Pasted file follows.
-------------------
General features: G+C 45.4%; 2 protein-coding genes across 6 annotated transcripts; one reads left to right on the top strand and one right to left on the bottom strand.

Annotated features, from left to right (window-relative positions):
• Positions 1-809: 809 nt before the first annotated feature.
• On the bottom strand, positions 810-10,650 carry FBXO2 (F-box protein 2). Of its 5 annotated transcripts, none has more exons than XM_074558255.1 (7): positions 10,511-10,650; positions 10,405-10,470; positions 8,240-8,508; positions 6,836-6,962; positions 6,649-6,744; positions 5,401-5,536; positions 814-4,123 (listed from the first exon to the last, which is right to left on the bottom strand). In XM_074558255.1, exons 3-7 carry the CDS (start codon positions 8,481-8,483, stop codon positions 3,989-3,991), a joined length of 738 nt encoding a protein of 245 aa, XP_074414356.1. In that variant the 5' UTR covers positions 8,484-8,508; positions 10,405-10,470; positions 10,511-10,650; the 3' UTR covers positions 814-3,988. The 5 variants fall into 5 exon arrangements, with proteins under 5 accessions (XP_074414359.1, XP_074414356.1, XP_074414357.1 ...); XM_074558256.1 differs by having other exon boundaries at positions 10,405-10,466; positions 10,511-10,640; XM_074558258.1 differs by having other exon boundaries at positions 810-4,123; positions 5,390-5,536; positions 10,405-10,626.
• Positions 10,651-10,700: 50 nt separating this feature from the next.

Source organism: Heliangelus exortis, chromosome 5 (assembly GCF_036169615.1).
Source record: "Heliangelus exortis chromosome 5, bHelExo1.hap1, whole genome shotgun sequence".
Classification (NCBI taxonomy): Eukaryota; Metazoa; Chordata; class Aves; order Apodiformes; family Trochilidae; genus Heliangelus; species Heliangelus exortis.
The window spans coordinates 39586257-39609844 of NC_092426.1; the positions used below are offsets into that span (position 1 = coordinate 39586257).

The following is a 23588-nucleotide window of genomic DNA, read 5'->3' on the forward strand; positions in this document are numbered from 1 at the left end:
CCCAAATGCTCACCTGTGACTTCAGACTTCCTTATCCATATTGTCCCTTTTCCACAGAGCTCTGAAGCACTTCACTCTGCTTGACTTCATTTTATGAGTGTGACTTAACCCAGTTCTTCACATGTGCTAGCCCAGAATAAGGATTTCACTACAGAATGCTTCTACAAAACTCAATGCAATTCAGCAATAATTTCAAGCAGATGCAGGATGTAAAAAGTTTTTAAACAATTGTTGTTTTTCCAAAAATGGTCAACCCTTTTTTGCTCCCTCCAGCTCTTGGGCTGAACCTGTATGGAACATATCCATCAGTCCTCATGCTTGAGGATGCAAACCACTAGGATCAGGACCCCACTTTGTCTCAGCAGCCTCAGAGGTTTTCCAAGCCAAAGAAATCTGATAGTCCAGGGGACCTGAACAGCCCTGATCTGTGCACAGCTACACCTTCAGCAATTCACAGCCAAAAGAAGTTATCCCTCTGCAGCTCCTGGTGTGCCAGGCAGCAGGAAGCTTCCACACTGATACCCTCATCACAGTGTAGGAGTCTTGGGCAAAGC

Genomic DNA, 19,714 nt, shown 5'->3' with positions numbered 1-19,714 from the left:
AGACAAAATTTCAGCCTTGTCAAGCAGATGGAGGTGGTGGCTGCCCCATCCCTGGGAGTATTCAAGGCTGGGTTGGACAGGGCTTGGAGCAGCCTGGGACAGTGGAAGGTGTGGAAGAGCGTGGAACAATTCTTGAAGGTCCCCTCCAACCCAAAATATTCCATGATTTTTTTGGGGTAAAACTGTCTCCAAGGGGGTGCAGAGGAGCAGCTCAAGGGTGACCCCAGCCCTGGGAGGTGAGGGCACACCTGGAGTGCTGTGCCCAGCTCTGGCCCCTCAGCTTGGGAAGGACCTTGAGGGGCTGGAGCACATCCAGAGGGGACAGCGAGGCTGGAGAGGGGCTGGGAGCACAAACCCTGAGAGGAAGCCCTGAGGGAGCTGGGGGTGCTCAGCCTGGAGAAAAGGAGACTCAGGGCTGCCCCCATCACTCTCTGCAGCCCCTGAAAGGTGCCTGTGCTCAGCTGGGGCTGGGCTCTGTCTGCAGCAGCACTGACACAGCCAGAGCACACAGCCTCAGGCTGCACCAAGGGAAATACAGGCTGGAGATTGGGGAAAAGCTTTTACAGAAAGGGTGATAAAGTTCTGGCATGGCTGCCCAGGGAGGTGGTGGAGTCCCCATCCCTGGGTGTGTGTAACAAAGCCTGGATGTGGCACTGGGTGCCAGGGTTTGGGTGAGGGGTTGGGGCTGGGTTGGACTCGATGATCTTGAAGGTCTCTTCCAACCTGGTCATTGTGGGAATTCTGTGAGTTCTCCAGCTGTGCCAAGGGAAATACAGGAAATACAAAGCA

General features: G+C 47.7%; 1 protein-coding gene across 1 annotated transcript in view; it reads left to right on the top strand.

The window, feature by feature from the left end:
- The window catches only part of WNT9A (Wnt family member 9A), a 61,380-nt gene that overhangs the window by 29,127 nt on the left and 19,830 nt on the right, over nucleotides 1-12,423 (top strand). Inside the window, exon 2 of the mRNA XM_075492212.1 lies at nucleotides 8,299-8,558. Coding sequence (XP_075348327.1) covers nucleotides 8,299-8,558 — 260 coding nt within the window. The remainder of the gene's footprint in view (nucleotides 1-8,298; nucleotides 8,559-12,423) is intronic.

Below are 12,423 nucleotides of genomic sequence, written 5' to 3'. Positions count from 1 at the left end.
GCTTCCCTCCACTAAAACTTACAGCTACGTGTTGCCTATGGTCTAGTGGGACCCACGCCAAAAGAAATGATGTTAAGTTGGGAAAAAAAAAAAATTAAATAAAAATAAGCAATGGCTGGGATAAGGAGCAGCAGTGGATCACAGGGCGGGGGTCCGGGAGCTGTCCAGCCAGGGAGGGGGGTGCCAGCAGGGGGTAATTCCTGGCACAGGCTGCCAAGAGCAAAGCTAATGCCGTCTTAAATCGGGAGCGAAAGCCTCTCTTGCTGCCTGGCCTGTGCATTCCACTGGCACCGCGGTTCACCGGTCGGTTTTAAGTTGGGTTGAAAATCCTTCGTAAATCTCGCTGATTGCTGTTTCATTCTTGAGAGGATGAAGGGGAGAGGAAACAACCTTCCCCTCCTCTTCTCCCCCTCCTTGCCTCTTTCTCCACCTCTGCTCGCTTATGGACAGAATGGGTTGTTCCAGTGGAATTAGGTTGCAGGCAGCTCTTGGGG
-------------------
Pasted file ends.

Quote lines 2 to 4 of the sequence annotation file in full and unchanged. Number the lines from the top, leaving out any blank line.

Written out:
Annotated features, from left to right (window-relative positions):
• Positions 1-809: 809 nt before the first annotated feature.
• On the bottom strand, positions 810-10,650 carry FBXO2 (F-box protein 2). Of its 5 annotated transcripts, none has more exons than XM_074558255.1 (7): positions 10,511-10,650; positions 10,405-10,470; positions 8,240-8,508; positions 6,836-6,962; positions 6,649-6,744; positions 5,401-5,536; positions 814-4,123 (listed from the first exon to the last, which is right to left on the bottom strand). In XM_074558255.1, exons 3-7 carry the CDS (start codon positions 8,481-8,483, stop codon positions 3,989-3,991), a joined length of 738 nt encoding a protein of 245 aa, XP_074414356.1. In that variant the 5' UTR covers positions 8,484-8,508; positions 10,405-10,470; positions 10,511-10,650; the 3' UTR covers positions 814-3,988. The 5 variants fall into 5 exon arrangements, with proteins under 5 accessions (XP_074414359.1, XP_074414356.1, XP_074414357.1 ...); XM_074558256.1 differs by having other exon boundaries at positions 10,405-10,466; positions 10,511-10,640; XM_074558258.1 differs by having other exon boundaries at positions 810-4,123; positions 5,390-5,536; positions 10,405-10,626.